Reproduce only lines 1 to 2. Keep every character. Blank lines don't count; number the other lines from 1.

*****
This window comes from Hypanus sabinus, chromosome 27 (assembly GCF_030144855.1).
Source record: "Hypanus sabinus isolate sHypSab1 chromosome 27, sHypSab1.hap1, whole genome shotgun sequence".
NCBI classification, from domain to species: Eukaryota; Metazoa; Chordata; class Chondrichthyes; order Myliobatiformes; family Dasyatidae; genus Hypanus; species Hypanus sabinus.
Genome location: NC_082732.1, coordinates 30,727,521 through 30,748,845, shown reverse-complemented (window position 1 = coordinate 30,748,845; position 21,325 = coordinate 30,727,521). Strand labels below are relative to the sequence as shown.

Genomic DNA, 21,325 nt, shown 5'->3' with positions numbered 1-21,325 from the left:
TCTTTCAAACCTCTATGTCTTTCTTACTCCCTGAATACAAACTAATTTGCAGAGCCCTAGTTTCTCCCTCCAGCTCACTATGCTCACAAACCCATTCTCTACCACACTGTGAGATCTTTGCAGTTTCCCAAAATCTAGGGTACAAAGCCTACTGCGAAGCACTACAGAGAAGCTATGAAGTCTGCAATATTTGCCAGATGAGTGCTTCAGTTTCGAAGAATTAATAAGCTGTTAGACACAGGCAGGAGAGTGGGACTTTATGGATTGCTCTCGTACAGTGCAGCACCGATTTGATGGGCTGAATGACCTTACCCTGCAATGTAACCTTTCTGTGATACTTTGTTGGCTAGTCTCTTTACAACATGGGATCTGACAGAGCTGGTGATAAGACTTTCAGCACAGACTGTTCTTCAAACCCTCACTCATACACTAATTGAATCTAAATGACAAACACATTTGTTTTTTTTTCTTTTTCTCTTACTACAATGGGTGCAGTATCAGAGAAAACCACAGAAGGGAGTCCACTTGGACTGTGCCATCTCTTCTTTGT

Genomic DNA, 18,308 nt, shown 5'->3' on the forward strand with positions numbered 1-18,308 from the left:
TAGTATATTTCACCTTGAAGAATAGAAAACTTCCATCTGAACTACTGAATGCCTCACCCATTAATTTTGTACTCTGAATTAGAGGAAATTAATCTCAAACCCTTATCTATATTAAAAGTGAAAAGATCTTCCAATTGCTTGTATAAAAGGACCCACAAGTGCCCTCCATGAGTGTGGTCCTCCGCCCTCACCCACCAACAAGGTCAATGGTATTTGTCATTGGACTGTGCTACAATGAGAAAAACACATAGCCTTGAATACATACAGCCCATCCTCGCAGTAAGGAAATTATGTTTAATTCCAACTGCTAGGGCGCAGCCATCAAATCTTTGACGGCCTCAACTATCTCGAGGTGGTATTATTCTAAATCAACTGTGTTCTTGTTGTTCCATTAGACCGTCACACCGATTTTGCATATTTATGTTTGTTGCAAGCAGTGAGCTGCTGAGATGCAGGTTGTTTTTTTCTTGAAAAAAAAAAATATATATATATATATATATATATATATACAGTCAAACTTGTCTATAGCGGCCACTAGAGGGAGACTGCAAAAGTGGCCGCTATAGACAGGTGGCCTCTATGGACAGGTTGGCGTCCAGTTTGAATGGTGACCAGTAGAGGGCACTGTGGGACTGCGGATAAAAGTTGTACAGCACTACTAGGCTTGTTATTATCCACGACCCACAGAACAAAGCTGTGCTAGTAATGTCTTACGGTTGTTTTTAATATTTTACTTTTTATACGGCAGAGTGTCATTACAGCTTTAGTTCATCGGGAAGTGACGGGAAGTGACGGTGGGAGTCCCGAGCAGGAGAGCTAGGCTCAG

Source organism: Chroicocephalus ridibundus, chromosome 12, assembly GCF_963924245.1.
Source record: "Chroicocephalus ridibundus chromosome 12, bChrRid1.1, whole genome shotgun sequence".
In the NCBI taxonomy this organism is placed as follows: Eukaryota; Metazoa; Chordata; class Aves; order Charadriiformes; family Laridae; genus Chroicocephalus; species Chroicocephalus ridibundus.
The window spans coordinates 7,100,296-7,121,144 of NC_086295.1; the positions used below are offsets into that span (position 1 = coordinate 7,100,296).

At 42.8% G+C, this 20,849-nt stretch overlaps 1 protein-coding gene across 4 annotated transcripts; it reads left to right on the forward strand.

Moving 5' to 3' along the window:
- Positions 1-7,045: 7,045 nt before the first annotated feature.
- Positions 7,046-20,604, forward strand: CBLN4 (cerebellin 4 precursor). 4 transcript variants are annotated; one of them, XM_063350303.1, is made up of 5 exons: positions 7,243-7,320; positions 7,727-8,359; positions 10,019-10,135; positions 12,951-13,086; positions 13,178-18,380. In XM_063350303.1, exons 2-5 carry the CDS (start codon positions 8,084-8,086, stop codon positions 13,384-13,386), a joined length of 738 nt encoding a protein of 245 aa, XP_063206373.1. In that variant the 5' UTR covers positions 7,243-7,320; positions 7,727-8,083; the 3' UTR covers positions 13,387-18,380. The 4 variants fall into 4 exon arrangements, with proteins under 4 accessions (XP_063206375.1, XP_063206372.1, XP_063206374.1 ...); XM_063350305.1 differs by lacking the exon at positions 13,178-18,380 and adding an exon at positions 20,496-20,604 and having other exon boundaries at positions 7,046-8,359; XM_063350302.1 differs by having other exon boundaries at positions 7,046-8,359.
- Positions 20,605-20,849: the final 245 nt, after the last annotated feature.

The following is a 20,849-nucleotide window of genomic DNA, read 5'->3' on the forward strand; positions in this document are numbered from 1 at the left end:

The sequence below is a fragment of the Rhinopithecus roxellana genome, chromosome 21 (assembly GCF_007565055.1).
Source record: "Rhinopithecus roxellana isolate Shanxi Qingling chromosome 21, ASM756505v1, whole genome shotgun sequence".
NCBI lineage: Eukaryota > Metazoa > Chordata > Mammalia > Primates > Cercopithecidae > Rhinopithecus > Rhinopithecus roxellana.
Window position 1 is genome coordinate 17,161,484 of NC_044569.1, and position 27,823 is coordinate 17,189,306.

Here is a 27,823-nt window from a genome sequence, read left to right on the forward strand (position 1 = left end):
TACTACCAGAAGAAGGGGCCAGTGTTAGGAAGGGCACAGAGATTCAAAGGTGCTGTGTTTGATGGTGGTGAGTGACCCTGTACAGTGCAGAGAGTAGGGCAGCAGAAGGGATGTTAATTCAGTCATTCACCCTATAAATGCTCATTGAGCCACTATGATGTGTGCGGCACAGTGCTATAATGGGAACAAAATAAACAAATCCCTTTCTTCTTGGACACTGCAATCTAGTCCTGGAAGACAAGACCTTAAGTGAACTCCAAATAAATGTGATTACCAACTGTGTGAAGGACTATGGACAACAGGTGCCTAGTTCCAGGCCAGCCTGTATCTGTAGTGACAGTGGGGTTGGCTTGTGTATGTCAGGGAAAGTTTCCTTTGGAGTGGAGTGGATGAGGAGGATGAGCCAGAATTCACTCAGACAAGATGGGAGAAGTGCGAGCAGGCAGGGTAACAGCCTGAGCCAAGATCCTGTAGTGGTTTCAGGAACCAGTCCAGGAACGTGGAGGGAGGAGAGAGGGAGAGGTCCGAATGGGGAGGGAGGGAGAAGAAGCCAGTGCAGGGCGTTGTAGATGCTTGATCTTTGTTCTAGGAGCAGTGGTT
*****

This window comes from Hypanus sabinus, chromosome 27 (assembly GCF_030144855.1).
Source record: "Hypanus sabinus isolate sHypSab1 chromosome 27, sHypSab1.hap1, whole genome shotgun sequence".